EGAL Researcher Profile: Merrick Osborne, Postdoctoral Fellow


By Mikena Richards

Merrick Osborne is Berkeley Haas’ inaugural Racial Equity Postdoctoral Fellow and a two-time EGAL Research Grantee. He first received his BA in psychology from the University of North Carolina at Chapel Hill before earning a PhD at the University of Southern California’s Marshall School of Business in 2022. Osborne’s area of study involves understanding how our positions in social hierarchies are influenced by the ways we address — or fail to address — prejudice. Merrick’s current research examines the practice of managerial solicitation of employee feedback to measure the success of diversity, equity, and inclusion (DEI) infrastructure in the workplace. Osborne observes that while the practice of soliciting employees is often done to ensure that initiatives to improve diversity, equity, and inclusion are effectively implemented, soliciting an employee’s voice for feedback on DEI in the workplace poses the risk of undermining the solicited employee’s sense of belonging. Osborne proposes in his research that to successfully solicit employee feedback, one must first understand and examine the psychology of management, allowing one to determine better whose voice to solicit and the consequences for said targets.

When asked to describe what inspired him to conduct the type of DEI research that he does, Osborne states, “I have observed that marginalized employees are oftentimes tasked with addressing DEI at work–even when they do not have the necessary background, expertise, or disposition to effectively do so. This is consequential, as past research has consistently demonstrated that marginalized employees are disproportionately punished for speaking up about DEI. This creates an interesting puzzle, then: why are marginalized workers given these uniquely difficult tasks? And what consequences (good or bad) do they experience for being assigned these tasks?”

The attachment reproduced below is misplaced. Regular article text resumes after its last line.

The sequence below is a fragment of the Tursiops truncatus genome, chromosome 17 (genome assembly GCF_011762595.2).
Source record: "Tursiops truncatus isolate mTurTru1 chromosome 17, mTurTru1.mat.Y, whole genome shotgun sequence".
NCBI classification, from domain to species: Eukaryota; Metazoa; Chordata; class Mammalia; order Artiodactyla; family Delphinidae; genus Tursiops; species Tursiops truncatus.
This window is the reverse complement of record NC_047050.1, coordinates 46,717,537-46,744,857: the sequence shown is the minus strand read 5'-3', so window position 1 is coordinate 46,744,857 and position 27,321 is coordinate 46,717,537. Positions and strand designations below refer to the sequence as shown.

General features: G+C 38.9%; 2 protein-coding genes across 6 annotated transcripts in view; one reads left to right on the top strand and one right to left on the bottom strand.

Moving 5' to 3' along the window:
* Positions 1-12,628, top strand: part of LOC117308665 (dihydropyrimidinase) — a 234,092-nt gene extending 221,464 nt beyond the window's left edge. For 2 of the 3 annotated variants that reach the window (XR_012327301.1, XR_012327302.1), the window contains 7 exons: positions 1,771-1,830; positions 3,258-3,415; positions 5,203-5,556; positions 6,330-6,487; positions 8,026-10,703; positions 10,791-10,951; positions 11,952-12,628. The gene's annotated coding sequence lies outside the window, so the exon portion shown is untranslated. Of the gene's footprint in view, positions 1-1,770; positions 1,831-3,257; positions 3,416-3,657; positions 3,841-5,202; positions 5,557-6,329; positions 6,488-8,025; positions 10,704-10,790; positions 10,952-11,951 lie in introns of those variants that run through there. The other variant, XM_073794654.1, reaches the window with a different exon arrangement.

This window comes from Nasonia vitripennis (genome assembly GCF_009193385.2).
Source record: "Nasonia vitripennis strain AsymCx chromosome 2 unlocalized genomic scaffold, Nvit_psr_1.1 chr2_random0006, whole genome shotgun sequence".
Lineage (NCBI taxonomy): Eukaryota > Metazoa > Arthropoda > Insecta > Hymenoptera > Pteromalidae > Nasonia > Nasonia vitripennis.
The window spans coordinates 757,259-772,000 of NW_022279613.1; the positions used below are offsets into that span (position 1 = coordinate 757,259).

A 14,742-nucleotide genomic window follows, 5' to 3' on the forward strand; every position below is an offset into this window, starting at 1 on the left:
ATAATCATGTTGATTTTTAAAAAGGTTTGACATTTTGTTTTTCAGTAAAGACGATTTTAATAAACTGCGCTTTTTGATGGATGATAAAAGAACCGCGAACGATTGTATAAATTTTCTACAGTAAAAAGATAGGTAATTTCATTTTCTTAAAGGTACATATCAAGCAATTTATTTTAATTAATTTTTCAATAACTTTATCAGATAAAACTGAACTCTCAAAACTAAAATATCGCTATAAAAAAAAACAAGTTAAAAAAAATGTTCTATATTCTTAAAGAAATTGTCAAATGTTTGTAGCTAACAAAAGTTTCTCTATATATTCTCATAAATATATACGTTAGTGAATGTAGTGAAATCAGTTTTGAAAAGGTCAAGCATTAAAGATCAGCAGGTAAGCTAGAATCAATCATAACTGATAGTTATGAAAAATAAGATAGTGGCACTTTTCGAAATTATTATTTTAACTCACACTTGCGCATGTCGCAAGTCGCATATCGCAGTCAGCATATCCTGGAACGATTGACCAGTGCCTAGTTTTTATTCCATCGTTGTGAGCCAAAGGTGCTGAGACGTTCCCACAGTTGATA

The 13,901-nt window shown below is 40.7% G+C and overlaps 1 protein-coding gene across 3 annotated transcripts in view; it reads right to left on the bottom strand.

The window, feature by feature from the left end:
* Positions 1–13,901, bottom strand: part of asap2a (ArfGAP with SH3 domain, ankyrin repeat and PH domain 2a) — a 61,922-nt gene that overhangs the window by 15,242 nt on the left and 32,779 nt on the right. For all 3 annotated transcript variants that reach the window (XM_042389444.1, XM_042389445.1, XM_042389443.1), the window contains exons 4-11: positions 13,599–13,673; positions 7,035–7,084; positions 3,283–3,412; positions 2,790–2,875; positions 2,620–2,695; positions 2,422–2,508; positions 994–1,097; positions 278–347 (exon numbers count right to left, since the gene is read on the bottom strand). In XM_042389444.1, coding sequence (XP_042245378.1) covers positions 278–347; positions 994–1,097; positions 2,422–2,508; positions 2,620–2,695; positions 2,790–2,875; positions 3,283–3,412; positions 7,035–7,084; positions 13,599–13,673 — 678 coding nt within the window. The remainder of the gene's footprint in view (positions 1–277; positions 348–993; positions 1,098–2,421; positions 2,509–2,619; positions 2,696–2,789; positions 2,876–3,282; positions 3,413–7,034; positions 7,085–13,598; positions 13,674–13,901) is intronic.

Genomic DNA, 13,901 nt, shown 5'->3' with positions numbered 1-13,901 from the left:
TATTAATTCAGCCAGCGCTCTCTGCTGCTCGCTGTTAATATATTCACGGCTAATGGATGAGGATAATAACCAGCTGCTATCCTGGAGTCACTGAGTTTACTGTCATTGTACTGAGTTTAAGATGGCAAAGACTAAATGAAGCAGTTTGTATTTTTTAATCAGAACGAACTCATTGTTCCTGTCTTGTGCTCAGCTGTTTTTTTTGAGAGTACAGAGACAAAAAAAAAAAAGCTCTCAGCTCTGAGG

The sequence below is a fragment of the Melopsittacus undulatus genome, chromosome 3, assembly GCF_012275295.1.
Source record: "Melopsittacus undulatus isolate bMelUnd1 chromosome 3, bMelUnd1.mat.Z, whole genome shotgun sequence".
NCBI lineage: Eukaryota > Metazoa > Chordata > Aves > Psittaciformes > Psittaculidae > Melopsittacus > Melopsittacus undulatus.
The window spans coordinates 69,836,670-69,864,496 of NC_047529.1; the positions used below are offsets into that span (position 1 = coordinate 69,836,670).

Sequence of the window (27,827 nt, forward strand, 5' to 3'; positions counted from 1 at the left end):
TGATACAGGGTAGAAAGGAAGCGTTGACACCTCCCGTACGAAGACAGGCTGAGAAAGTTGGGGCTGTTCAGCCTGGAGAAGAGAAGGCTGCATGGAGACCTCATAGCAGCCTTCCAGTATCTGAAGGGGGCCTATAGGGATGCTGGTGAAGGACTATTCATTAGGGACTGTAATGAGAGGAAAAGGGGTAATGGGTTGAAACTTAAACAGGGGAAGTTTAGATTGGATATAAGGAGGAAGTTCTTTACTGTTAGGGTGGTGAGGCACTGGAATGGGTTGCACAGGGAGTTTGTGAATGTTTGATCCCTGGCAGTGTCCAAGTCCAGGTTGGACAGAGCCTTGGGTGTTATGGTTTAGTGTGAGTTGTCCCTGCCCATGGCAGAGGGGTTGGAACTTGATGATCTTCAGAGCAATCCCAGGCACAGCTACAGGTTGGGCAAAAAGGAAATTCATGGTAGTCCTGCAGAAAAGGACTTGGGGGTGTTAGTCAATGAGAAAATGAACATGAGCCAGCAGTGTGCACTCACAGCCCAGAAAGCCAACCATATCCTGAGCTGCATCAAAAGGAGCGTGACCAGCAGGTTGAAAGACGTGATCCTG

Merrick believes that throughout his years as a researcher, one thing has remained true: our experiences are all truly diverse. While teams of people can experience the same thing, Merrick explains, all members may understand it differently. To Osborne, each understanding is equally valid and critical to our ability to come together to operate effectively. Yet Merrick’s work has also shown that these divergent perceptions can also lead to conflict if they are not communicated clearly and succinctly — hence the importance of conducting research that improves our understanding of how to handle these conflicts.

Throughout his tenure, Osborne has published research papers tackling some of the most pressing issues, especially issues of exclusion and oppression, facing modern society. Some of his research thus far has included: racial bias in AI programming; the purposeful avoidance of incidental intergroup contact from whites toward Black and non-white racial groups (i.e. “self-segregation”), and the psychological recovery process of full-time employees at the onset of the Coronavirus pandemic. We are honored that Merrick has chosen Haas as the venue for the next leg of his journey as an admirable scholar, inquisitive mind, and Equity Fluent Leader.



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